I had one advantage though. I saw behind the curtain. I witnessed firsthand the price paid for the illusion of success. I saw children without fathers in their lives living in crummy tenement houses, women struggling to provide, waiting for the first of the month for their government checks so they could fill their refrigerators and put a little gas in their unregistered, uninsured vehicles.
I saw the boys masquerading as men playing the game, strutting through the ghetto like kings in their fancy cars with tinted windows. I saw them on the streets in their little gangs, wheeling and dealing, in and out of jail, sometimes shot, sometimes shooting.

I had to let my daughter learn for herself that the players were being played. Theirs was a short term strategy, one that never ends well. Theirs is a world of tricksters and illusion, fast cash and faster crashes.

The world I choose to inhabit is an honest one, one with small daily rewards, one that values integrity and avoids deception. My world is built on solid ground from which a foundation is able to strengthen with slow, steady progress of productive achievement and does not collapse when hardship finds me. And hardship finds all of us eventually; even the people all dressed up playing the look at me game with money on loan from a bank of dishonesty that has no mercy when things get difficult.

The world is indeed a crooked place, but ultimately those who can find the straight and narrow path through it will find peace, freedom and satisfaction at day’s end. My daughter got out of her first job with her integrity intact, and is now raising her family the right way. If you must be up to something make that something honestly, because in the end, that is what matters most.

And now, back to The Opioid Epidemic

The opioid epidemic hasn’t disappeared, it’s just waiting for things to quiet down for it to be newsworthy again. Meanwhile, people are struggling and dying. Or living . . .

He opened his eyes. The bugs in his head stopped buzzing, and he looked at me.

“You weren’t breathing,” I said.

It was just me and him in the back of an old ambulance in Providence, Rhode Island. A team of people had helped get us to this point. Some of them lingered outside the truck, waiting.

They used to talk of the “Golden Hour” back when I was new at EMS; those precious 60 minutes between the onset of symptoms or a traumatic event and the arrival at the hands of a competent hospital staff. Times have changed, and so has EMS. We are doing things in the field that no longer need an hour or doctors. I learned a few things over the years, and I used something called “The Golden Minute” when I responded to suspected overdose patients. My goal was to get my patients breathing, not to straighten them out.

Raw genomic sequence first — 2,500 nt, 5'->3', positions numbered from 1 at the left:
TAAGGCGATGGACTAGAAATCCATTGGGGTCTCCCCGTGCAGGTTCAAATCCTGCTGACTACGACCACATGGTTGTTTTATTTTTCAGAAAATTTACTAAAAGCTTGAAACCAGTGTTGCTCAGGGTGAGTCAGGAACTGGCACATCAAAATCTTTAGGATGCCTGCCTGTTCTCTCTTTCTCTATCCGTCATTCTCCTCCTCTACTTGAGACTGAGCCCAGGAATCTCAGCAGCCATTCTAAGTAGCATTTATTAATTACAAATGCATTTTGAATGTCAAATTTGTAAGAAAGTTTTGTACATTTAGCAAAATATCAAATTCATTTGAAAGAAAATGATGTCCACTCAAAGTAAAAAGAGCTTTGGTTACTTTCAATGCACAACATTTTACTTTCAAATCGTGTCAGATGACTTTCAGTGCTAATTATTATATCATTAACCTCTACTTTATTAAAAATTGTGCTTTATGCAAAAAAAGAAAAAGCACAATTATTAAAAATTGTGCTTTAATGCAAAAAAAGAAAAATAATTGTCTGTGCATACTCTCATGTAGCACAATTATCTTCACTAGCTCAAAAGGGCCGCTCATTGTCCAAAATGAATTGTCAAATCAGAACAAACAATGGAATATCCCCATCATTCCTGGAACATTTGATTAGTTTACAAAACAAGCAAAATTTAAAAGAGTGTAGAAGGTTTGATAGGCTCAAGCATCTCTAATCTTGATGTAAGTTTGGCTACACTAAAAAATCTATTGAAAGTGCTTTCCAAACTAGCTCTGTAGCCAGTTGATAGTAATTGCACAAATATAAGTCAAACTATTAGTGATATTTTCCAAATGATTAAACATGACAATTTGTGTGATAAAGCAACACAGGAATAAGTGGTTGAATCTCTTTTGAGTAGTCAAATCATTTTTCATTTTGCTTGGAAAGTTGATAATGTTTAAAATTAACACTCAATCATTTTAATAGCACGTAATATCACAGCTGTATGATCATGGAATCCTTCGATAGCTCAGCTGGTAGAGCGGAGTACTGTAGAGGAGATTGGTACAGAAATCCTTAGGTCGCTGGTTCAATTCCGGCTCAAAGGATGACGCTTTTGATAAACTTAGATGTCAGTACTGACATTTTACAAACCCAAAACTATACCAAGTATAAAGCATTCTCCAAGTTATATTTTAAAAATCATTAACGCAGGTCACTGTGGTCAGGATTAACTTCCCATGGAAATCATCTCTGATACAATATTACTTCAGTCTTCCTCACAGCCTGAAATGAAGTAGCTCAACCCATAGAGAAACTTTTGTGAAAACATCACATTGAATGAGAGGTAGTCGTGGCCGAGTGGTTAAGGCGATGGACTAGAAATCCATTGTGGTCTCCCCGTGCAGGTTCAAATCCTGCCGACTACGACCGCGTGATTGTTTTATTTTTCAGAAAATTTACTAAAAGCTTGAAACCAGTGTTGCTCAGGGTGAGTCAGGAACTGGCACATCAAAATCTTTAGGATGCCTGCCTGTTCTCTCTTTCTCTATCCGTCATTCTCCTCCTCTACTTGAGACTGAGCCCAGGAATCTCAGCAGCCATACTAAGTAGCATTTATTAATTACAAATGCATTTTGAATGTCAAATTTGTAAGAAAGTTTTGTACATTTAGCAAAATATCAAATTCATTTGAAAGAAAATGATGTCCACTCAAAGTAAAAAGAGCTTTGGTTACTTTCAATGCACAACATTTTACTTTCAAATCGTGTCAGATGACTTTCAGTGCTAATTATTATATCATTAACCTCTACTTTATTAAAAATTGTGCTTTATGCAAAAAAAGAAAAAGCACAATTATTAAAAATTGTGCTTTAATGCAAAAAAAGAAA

“I gave you enough Narcan to get you breathing on your own,” I explained. “You are probably still high from whatever it was that got you here, and there is a very good chance that you could stop breathing again when the drug wears off. “

The person on the stretcher relaxed a little and considered his options. He could flee and shoot up again. He could find a quiet spot and ride it out, hoping he didn’t go back into respiratory distress. Or, he could take a moment in a safe, clean, quiet environment and gather his thoughts.

“Chasing the high sucks,” I said nonchalantly. “You can never recapture the feeling of the first hit.”

He stopped thinking and looked at me again. I’m was no longer a threat. I neutralized the situation; the power I could hold over a relatively helpless person lying down while I looked down on him had been given away. I lifted the back of the stretcher so he was in more of a sitting position and took a seat on the bench across from him.

“You know the worst part?” he asked. I listened.

“I don’t even care if I OD. The risk is worth it. Either I’ll be high, or I’ll be gone.”

If ever there was a time for quiet reflection, it was now.  I closed my eyes and let that statement sink in. I hoped my patient was able to do the same.

The Golden Minute had passed. We could talk all day about getting clean, getting sober, getting his life back in order. I could lecture him and do the “You were dead until I saved you” nonsense talk. I could have the police respond and have them do their thing. I could do a lot of things but chose to do nothing, hoping that I’d already done enough. A firefighter working as a medic in the city was not going to cure anybody’s addictions, but I could certainly lube the rusty wheels of rational thought with some honesty.